Social Trust, Crisis Perceptions, and Viral Misinformation over the Course of the Covid-19 Emergency Period

Lead Research Organisation: University of Bristol
Department Name: Sociology

Abstract

Effective mitigation of the coronavirus health crisis partly depends on trust that the measures which are being imposed are worthwhile, and that the people who have decided them are trustworthy. Such basic trust has come under pressure over time, partly as society has become more questioning, and more recently through the spread of conspiracism online. There is some evidence of online actors exploiting the current emergency to generate distrust and undermine vaccine confidence. Widespread sense of insecurity - whether health-related, or due to economic hardship - may also sharpen distrust of authority.

Undermining of public trust may inhibit return to stronger lockdown measures, the management of exit from lockdown, rollout of testing and contact tracing, and introduction of vaccination programmes. Governments and public health bodies accordingly need high-quality evidence on the sources of distrust and noncompliance, and on the health and public security threats posed by the dissemination of conspiracism.

We will analyse whether endorsement of conspiratorial accounts of the pandemic undermines trust and compliance, or whether the relationship works the other way around. This will be delivered through robust analysis of new, high-quality survey data tracking both those who endorse conspiratorial views and those who do not over the coming months. Subject to their agreement, we will also sample respondents' posts from a popular microblogging service, to track their online information sharing against their reported attitudes, identities and behaviours.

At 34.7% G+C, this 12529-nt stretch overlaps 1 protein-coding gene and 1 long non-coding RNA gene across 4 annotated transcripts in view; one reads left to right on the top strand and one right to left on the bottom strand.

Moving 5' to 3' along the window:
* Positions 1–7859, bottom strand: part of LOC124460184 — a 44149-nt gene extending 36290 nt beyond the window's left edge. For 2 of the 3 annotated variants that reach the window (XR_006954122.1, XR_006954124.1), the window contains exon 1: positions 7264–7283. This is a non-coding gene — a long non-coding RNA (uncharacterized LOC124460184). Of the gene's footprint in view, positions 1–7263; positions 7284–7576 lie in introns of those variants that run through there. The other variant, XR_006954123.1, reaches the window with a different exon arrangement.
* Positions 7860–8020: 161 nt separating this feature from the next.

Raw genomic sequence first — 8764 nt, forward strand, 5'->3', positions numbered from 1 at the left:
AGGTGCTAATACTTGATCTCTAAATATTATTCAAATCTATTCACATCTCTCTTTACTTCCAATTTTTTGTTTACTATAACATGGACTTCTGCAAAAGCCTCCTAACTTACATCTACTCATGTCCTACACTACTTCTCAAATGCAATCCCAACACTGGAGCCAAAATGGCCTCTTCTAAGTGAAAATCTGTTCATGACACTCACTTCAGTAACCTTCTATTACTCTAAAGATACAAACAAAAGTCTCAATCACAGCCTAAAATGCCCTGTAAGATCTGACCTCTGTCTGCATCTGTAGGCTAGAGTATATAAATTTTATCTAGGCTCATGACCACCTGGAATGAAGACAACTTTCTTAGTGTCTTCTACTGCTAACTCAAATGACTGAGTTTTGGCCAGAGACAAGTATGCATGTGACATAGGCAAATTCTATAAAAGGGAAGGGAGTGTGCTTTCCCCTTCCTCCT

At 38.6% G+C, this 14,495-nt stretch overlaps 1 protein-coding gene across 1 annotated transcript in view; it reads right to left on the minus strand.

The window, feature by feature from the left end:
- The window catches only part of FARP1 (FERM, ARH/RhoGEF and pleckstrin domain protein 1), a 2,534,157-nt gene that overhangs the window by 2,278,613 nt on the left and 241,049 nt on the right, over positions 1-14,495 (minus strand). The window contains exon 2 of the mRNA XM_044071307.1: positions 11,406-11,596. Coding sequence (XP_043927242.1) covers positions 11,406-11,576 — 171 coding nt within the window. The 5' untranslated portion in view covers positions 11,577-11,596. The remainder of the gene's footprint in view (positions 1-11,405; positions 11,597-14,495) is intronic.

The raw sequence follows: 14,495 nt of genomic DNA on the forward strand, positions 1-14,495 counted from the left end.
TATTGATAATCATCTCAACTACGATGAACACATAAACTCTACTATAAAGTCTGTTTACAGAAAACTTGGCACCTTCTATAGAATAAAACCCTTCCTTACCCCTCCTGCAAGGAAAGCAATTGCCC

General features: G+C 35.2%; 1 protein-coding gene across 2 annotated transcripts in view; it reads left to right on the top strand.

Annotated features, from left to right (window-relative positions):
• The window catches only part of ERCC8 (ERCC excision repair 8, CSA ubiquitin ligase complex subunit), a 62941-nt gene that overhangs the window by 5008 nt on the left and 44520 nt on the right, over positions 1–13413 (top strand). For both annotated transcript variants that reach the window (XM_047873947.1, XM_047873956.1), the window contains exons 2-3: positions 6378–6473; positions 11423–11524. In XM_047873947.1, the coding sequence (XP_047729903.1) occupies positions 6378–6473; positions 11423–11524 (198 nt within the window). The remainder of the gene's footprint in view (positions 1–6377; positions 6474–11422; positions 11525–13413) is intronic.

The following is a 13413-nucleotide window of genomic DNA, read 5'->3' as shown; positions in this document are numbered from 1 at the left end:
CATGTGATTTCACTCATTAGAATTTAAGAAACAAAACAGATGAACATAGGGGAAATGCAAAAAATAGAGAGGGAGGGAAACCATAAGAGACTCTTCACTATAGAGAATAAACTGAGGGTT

Publications

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Description The award is funding a three-wave survey, with one wave already fielded in November and December 2020. From that we identified relationships between conspiracist beliefs and vaccine hesitancy, of urgent relevance as the Covid-19 vaccines were first being offered to the public from December 2020. We also identified relationships between generalised and institutional trust and vaccine confidence. A paper drawing on earlier secondary datasets has also been accepted in the journal Vaccine, identifying relationships between social media consumption, political values and confidence in a potential future Covid-19 vaccine should it be developed. Preparations are currently underway to develop a questionnaire to capture attitudes and beliefs in March 2021, with a third wave to be fielded in July.
Exploitation Route Findings are being fed into Whitehall via media and project partners to inform health communication strategies. They have also been communicated to academic audiences to inform methods for studying attitudes, trust and vaccine confidence in the context of the coronavirus crisis.
Sectors Communities and Social Services/Policy,Digital/Communication/Information Technologies (including Software),Healthcare,Government, Democracy and Justice

URL https://www.kcl.ac.uk/policy-institute/assets/coronavirus-conspiracies-and-views-of-vaccination.pdf